Expat Americans unhappy over filing US tax returns

Published:  16 Nov at 6 PM
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A recent survey has revealed that expat Americans living abroad are increasingly reluctant to file their US tax returns.

The study, undertaken by US expat tax reporting, filing and planning service for expats Greenback Expat Tax Services, speaks volumes about expat concerns over their tax liabilities. According to Greenback president David McKeegan, the majority of expats living and working overseas feel they are unfairly treated by the US government.

McKeegan adds that, with the upcoming 2013 increases in Medicare, Medicaid, income tax and capital gains tax, even more expats are joining in the call for fair representation. Medicare and Medicaid contributions are due to increase by 3.8 per cent and 2.9 per cent respectively, impacting self-employed expats, and capital gain tax is expected to leap from 15 per cent to 20 per cent.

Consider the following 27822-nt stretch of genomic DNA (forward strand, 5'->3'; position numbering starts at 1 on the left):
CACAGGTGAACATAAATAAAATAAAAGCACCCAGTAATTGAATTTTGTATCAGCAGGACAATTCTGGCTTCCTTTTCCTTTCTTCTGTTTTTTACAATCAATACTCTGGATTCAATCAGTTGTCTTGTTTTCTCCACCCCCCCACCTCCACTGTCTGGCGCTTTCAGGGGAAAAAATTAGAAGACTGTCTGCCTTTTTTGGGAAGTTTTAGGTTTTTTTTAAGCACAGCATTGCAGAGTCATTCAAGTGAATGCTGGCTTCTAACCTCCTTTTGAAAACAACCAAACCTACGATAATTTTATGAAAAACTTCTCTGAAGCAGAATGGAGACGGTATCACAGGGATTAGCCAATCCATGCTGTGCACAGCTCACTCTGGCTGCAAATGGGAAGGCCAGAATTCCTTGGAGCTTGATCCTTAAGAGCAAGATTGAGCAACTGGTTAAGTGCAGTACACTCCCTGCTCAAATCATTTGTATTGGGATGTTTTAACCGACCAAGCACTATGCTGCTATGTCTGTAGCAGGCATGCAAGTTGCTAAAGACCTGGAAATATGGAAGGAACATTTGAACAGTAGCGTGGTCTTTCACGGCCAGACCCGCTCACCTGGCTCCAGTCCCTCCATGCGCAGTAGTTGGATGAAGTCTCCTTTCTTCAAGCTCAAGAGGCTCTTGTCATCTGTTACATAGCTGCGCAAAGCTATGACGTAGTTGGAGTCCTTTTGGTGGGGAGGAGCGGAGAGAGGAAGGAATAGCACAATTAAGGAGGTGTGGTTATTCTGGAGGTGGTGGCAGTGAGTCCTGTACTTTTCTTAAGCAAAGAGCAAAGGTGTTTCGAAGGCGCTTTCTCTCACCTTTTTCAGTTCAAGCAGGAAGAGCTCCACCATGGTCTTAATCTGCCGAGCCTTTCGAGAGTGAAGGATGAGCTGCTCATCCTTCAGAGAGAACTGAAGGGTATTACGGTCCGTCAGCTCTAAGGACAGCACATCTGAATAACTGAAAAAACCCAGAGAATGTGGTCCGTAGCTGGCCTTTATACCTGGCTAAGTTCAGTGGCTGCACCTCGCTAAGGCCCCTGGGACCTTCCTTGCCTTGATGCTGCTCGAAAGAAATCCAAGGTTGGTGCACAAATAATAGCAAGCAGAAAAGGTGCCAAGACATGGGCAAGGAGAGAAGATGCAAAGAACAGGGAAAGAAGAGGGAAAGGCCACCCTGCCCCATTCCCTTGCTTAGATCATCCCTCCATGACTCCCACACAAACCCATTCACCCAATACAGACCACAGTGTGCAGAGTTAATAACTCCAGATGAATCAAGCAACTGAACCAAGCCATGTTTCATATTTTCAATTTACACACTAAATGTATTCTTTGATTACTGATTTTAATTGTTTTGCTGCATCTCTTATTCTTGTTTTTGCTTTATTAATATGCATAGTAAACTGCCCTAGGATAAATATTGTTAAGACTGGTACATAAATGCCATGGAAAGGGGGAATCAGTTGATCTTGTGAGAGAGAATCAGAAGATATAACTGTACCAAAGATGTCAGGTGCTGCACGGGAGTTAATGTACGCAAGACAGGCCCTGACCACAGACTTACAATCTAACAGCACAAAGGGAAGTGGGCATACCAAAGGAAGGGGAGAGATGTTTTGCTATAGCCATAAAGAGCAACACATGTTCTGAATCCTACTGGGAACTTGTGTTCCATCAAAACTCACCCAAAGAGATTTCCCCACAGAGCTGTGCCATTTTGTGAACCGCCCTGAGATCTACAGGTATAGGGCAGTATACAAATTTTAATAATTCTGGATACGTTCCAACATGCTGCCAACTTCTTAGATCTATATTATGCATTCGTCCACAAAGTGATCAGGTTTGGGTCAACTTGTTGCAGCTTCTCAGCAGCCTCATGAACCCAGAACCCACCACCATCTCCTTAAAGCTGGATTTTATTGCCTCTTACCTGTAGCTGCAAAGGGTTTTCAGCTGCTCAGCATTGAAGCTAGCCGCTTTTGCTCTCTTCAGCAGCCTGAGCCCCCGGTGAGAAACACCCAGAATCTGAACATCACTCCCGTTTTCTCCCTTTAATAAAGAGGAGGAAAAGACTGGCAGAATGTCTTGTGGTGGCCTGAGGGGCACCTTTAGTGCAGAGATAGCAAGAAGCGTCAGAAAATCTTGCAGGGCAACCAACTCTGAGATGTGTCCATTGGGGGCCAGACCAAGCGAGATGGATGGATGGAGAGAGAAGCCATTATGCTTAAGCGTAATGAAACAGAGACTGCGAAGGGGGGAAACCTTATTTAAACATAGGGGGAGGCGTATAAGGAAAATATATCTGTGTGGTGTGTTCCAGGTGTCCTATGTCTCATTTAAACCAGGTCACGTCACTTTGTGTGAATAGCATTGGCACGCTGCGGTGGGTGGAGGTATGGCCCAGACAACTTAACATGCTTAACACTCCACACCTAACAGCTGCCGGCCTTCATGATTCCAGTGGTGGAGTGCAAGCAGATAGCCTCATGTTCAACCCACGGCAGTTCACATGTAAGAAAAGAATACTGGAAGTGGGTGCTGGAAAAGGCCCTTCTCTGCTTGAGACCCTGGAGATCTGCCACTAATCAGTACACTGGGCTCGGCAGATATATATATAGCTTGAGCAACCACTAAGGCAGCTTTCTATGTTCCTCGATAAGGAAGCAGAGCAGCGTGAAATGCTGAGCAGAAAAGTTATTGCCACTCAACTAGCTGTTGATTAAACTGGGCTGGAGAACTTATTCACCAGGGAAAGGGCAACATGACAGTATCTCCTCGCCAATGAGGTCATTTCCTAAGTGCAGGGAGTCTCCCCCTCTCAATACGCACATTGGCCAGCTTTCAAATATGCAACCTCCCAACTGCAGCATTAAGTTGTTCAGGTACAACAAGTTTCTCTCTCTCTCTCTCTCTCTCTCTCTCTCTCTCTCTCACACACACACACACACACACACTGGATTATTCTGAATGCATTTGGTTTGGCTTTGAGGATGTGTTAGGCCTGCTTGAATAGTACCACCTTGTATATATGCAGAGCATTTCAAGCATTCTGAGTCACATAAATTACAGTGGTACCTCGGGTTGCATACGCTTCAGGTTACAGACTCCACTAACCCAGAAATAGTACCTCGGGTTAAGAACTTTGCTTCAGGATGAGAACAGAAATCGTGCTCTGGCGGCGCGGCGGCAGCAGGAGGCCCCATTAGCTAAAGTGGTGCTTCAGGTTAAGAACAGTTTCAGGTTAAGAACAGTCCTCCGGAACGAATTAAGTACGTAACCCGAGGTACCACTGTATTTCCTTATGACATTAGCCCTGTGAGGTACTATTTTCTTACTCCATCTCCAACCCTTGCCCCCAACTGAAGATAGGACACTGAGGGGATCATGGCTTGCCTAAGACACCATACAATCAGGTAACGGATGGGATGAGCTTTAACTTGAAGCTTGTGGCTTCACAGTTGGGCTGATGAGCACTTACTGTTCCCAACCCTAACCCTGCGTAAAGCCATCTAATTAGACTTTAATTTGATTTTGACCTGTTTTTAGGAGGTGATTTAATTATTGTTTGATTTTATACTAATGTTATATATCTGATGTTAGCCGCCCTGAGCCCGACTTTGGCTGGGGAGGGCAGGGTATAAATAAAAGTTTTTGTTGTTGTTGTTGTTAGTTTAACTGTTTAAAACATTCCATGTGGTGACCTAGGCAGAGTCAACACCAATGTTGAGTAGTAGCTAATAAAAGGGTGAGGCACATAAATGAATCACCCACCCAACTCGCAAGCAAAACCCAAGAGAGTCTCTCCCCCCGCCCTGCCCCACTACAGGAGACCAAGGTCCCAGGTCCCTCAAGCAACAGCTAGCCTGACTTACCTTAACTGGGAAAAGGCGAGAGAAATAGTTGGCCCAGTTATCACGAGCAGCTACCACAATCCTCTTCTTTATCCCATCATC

However, McKeegan states that, despite the proposed increases, there are ways to minimize the pain such as the Foreign Earned Income Exclusion and the special credits and deductions applicable under certain circumstances. For example, the Foreign Earned Income Exclusion was introduced to allow expats to avoid dual taxation, and includes a set of special qualifiers which allow migrants to avoid taxes on both countries.

Earning foreign income, establishing the foreign country as the expat’s tax home, or passing the IRS’s Bona Fide Residence test are three such, with an AMT patch and certain tax positions due to expire at the end of 2012 other options. Lastly, according to McKeegan, gift and estate taxes are an important area to consider.
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